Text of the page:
There’s something about chef Pedro Miguel Schiaffino that translates well abroad. I’ve seen him written up in Food & Wine, Conde Nast, Outside’s Go, and several other U.S. publications. They always call him some sort of adventurous chef because of the work he did designing the menu of the MV Aqua, a luxury cruise ship in the Amazon. Yet, whenever I talk to someone in Lima they say their restaurant experience at Malabar is bad. My wife’s uncle said his meals were horrible on the four occasions he went, though I’m not sure why he would have went four times if that was the case.
Cusco, once a culinary wasteland, is increasingly becoming a high watermark of Peruvian cuisine. No other places in the Andes apart from maybe Quito, Ecuador has such an impressive gastronomic scene. While restaurants like Bistrot 370 are redefining the city, outside in the Sacred Valley where things have always been a little bit more laid back.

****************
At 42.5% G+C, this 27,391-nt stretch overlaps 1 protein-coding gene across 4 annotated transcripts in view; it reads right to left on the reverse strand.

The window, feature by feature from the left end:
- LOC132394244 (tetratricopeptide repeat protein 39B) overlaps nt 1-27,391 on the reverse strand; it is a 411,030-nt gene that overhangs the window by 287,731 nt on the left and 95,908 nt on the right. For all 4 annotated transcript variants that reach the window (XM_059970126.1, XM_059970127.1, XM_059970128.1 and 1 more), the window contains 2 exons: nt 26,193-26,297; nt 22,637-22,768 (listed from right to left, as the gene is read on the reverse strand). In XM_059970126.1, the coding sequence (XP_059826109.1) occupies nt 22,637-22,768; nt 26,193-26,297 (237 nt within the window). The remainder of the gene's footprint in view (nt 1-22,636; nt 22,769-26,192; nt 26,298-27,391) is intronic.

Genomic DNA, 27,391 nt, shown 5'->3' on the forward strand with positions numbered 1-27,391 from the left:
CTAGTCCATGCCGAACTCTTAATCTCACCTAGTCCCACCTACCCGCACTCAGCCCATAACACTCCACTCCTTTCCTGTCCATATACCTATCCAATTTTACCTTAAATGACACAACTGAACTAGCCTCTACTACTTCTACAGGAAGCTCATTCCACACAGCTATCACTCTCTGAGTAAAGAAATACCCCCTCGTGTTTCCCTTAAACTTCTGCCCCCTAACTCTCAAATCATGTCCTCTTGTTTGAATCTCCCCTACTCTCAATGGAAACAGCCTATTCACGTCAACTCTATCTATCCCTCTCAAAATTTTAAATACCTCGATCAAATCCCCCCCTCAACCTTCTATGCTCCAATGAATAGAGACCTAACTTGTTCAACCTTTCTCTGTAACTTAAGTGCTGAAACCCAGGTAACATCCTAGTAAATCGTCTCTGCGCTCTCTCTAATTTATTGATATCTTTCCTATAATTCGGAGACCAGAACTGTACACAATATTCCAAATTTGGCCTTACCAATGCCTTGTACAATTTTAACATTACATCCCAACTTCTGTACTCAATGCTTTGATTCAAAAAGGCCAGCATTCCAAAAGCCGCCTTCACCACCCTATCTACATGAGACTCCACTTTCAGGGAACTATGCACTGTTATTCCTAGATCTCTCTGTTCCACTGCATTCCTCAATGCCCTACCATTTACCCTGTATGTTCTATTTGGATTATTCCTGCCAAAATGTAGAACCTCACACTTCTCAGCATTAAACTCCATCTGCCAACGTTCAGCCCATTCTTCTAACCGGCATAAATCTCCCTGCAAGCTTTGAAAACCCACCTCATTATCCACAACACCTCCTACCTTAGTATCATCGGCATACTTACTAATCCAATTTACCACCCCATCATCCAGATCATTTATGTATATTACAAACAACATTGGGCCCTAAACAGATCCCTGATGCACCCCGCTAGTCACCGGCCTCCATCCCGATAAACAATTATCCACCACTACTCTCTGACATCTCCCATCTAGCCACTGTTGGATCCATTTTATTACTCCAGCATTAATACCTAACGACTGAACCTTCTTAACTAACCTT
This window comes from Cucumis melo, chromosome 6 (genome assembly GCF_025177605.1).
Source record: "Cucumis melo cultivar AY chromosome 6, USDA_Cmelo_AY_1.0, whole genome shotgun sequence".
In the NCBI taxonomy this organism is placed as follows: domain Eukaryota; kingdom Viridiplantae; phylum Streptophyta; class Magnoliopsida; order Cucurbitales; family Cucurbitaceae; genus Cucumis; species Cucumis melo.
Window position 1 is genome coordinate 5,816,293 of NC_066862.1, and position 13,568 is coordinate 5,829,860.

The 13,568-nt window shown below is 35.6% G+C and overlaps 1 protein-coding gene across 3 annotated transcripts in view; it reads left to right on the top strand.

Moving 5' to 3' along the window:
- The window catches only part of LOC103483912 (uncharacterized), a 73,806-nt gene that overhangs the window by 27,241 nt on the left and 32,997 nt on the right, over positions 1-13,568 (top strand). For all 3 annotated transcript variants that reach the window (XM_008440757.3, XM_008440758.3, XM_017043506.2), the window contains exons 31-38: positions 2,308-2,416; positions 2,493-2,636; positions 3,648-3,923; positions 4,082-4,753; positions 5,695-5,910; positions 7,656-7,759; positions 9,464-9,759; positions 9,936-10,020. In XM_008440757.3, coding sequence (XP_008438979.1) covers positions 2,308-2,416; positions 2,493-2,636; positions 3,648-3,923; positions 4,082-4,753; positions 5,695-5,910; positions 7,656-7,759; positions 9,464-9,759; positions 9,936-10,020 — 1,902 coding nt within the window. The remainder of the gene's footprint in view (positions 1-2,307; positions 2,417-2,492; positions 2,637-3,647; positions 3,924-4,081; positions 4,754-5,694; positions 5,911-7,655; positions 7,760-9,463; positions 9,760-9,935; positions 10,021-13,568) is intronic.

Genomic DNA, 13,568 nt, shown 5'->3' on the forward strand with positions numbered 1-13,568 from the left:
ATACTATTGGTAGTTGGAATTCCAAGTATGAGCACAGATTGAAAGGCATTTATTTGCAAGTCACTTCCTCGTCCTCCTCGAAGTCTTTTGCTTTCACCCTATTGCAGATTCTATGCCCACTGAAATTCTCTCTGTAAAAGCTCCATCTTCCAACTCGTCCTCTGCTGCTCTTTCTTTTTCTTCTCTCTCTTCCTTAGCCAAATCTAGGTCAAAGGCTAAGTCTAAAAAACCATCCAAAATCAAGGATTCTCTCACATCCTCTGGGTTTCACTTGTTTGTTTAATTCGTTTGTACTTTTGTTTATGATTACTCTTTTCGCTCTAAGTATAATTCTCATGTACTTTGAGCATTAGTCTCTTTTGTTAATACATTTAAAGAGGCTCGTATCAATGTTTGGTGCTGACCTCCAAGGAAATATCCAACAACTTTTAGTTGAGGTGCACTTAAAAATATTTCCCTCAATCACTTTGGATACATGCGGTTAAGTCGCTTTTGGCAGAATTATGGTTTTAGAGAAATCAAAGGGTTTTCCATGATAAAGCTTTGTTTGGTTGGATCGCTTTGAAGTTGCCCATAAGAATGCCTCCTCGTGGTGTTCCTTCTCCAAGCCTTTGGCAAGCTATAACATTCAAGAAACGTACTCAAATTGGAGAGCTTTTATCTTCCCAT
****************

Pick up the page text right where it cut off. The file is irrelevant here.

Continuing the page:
Rafael Osterling (www.rafaelosterling.com) is a Lima culinary name on par with Gaston Acurio and a growing number of restaurants to match the celebuchef. Satellites of his Rafael restaurant in Lima have opened this year in Bogota and Puerto Madero (Buenos Aires) amid lots of hype, so his Cusco restaurant, Bistrot 370, has opened relatively under the radar. If you were in Cusco and weren’t looking for it, you probably wouldn’t even know it was there.